Roadways are one of the best examples of how civilization can paradoxically both give and take away. The millions of road miles that crisscross our planet have greatly enabled the mobility of people and goods, but they also have impacted the DNA of wildlife, are a major contributor to climate change and create a significant amount of noise pollution. In Crossings: How Road Ecology is Shaping the Future of Our Planet, Ben Goldfarb (Eager: The Surprising, Secret Life of Beavers and Why They Matter) confronts this conundrum head-on, like an 18-wheeler barreling down an interstate. As he states, “North America and Europe constructed their road networks with little regard for how they would affect nature and even less comprehension of how to blunt those effects.”
Organized into three sections: “Killer on the Road,” “More than a Road” and “The Roads Ahead,” Crossings is a comprehensive guide that uncovers the many different factors that led to global road transportation systems and their continued impact. Goldfarb’s synopsis includes lots of important dates and statistics, such as how “between 1807 and 1880 the U.S. Army carved twenty-one thousand miles of roads through prairies, forests and mountains, cracking open America’s interior to mail delivery and agriculture” and the history behind terminology coined as roads became mainstream such as “Sunday drivers,” “road hogs,” “juggernauts” and “flivverboobs” (inconsiderate motorists).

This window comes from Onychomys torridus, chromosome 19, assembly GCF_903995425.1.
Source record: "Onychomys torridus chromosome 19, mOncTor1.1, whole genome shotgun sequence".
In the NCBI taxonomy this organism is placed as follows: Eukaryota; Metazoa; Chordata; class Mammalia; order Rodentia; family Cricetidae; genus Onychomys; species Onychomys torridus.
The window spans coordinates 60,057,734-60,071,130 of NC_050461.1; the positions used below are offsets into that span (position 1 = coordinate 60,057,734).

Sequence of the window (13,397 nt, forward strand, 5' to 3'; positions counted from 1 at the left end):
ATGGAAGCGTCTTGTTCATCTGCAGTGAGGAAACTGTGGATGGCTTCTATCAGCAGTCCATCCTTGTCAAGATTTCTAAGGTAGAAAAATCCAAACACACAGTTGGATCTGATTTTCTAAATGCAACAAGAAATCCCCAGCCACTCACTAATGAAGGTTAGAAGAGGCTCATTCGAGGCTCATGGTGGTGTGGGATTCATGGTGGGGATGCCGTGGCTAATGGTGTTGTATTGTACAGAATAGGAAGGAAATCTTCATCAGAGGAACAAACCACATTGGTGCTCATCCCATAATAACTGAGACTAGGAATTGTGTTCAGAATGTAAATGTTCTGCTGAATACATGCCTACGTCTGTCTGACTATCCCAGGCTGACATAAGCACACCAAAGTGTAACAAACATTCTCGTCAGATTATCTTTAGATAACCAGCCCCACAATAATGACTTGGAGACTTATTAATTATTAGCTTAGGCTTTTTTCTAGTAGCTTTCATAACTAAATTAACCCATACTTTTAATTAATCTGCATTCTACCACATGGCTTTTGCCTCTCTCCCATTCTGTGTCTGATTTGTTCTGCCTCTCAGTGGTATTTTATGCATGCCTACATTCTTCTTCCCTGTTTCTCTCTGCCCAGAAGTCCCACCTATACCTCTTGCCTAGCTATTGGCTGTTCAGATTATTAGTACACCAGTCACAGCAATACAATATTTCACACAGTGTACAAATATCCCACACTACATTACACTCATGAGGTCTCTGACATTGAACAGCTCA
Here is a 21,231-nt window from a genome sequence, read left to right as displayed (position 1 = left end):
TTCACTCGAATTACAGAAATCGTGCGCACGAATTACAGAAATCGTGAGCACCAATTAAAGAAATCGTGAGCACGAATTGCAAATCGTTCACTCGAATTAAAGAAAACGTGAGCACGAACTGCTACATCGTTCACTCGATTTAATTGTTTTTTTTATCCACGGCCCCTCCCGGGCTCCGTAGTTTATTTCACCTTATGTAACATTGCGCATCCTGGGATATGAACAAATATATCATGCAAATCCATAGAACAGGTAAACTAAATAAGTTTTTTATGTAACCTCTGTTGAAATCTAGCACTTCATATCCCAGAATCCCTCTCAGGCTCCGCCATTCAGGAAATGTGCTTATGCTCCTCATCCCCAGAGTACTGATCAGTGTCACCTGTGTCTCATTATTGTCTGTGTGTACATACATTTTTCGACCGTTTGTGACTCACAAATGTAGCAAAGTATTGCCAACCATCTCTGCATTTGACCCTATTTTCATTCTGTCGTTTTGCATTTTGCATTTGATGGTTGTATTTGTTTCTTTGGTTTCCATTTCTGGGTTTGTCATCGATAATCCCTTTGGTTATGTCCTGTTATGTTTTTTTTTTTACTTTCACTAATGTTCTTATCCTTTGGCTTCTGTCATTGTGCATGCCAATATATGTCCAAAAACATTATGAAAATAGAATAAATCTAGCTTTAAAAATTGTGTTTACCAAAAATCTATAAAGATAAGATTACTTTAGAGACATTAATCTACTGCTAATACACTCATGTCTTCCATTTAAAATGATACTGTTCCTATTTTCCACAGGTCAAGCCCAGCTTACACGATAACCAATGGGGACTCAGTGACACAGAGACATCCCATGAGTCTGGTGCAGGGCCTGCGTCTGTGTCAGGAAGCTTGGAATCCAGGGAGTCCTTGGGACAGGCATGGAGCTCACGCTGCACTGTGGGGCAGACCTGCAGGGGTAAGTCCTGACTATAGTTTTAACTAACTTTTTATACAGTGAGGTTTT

Through commentary from experts such as ecologists, biologists, historians and government officials, Goldfarb examines the severe impact of roads on wildlife populations and their migration and reproduction, causing localized extinctions of reptiles and amphibians and disruptions among mountain lion populations known as “genetic drift.” He also goes into great detail explaining the game-changing significance of deer collisions, which have made deer North America’s most dangerous wild animal, and discusses roadway interference outcomes noted by researchers, such as the wildlife patterns changed by traffic noise.
Now embedded in human culture, roads have contributed to major change, a fact made blatantly evident through Goldfarb’s extensive research and analysis. Roads aren’t going away anytime soon, but Crossings will spark conversation around the future of motorized vehicles and transportation in general.